gesses soon after he became of age, when he fur 
nished punch and luncheon to the voters, according 
to the customs of the time. 

Jefferson s intentions^on taking the Presidency, 
ere admirable. There is~no reason to believethat 
he was insincere when he declared his conviction 
that " fitness for the position, and respectable and 
unexceptionable character/ should be required for 
official appointment, and that political prejudice 
should not cause the removal of a competent person 
or the appointment of an incompetent one. These 
intentions, however, were not strictly observed in 

At the beginning of the administration of Jef 
ferson there were only four hundred and thirty- 
three officials subject to appointment by the Presi 
dent and confirmation by the Senate. During his 
first year he removed one hundred and twenty-four 
of those who had been appointed by his predecessor. 
Of these forty were the so-called " midnight" ap 
pointments made by John Adams within a few 
days or hours of the expiration of his term of 
office. Sixteen were consuls, ten were commercial 
agents, eleven were United States district attor 
neys, eighteen United States marshals, twenty-six 
collectors, three naval officers, six surveyors, four 
supervisors of revenue, seventeen justices of the 
peace, and the rest were miscellaneous. James 


Madison had eight hundred and twenty-four offi 
cials subject to his jurisdiction, and removed one 
hundred and sixteen of those appointed by his 
predecessor. Monroe was more generous, and re 
moved but sixty-eight. 

John Adams had appointed no Republicans to 
office ; yet he expected Jefferson to retain Federal 
ists who had held places but a few days or weeks. 
" The republicans have been excluded from all 
offices from the first origin of the division into 
republicans and federalists," Jefferson said in reply. 
" They have a reasonable claim to vacancies until 
they occupy their due share." He announced that 
he intended to appoint his friends rather than his 
opponents. " We do not mean to leave arms in 
the hands of our active enemies," he said apologeti 
cally, /yet I hope our wisdom will grow with our 
power, and teach us that the less we use our power, 
the greater it will be. y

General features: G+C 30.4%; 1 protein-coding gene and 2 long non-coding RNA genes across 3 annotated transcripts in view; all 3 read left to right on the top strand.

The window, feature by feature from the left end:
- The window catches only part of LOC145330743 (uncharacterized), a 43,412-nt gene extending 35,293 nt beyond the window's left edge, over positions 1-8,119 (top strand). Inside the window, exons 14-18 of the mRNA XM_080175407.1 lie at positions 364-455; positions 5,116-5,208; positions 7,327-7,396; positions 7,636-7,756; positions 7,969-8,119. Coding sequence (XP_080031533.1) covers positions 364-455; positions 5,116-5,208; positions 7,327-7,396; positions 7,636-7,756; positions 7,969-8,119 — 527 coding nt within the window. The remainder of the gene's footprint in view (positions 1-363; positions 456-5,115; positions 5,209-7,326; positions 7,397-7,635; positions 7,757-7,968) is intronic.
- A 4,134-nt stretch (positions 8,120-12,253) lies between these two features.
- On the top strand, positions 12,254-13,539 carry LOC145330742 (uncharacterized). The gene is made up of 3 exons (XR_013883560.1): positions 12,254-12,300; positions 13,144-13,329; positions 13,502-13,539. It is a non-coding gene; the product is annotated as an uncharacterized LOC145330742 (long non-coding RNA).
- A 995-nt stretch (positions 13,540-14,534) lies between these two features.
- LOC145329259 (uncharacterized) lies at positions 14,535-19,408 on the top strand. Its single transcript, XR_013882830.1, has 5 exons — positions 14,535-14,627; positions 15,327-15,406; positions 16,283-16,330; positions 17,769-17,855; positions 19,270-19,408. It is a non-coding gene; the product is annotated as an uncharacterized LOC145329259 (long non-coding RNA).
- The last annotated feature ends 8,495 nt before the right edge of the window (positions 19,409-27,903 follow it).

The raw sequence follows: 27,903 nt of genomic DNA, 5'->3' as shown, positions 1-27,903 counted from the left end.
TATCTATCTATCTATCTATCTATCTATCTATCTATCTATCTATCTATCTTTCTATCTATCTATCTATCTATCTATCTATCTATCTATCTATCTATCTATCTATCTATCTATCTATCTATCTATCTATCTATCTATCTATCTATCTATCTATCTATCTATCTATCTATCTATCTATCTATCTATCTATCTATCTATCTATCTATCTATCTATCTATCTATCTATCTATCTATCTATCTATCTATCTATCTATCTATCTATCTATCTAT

A system of espionage for reasons for removal 
was established, and Levi Lincoln was employed 
in the capacity of a detective to pick out political 
offenders against the principles of the adminis 
tration and report them to Jefferson, leaving the 
rest to him. However, Jefferson himself could not 
approve of his own cause. He wrote Levi Lincoln, 
October 25, 1802: " I still think our original idea .. 
as to the office is best, i.e., to depend for the ob 
taining a just participation on deaths, resignations, 
and delinquencies. . . . This is rather a slow op 
eration, but it is sure if we pursue it steadily, which, 
however, has not been done with that undeviating 
resolution I could have wished." 

While studying the development of his policy, 
one is impressed with the growing emphasis placed 
upon political opinion as a cause for removal. 
At first the only revenge to be taken was removal 


for cause. A little later political considerations 
entered, and good men were sacrificed for the sake 
of gaining party influence. Offensive partisanship 
was recognized and plans were made to detect it. 

The following changes in the civil service were 
made during Jefferson s first administration: 

5 district judgeships out of 17 

14 district attorneyships out of 22 

15 marshalships out of 22 

41 collectorships out of 82 

4 naval officerships out of n 

18 suryeyorships out of 30 

67 various positions out of (about) 150 

164 334 

When allowance is made for political conver 
sions, both genuine and politic, it is evident that 
very few Federalists were left in office at the 
end of 1804. Added to the evidence furnished by 
these figures is a letter from Jefferson to Duane, 
written in the latter part of 1803, and stating that 
every possible removal had been made, and that 
of three hundred and sixteen offices, only one hun 
dred and thirty remained in Federalist hands. 

Some of these removals were doubtless made 
for good cause. There must have been irregu 
larities in the customs service, and there probably 
was more or less of abuse in the judiciary. Jef 
ferson admits that sixteen of his removals were 
for political reasons, where no cause existed, the 
sole motive being to obtain places for political 
followers. In a letter to Joseph Cooper Nicholson 
he says : " So that sixteen only have been removed 
in the whole for political principles that is to say, 
to make some room for some participation for the 

If Jefferson did not appreciate and apply the 
full meaning of the spoils system he at least 



recognized the claim of the victors to a just par 
ticipation of the spoils. He established a political 
standard of appointment, which afterwards natu 
rally developed into the policy of Jackson and 
Van Buren. His conviction that he was doing 
the country a service by freeing it from the con 
trol of monarchists and monocrats may excuse 
him from the charge of being influenced to any 
pronounced degree by the desire to reward politi 
cal followers by patronage; but, nevertheless, 
there can be no doubt that a large faction of his 
party boldly demanded offices and obtained what 
they wished. His general rules for removals were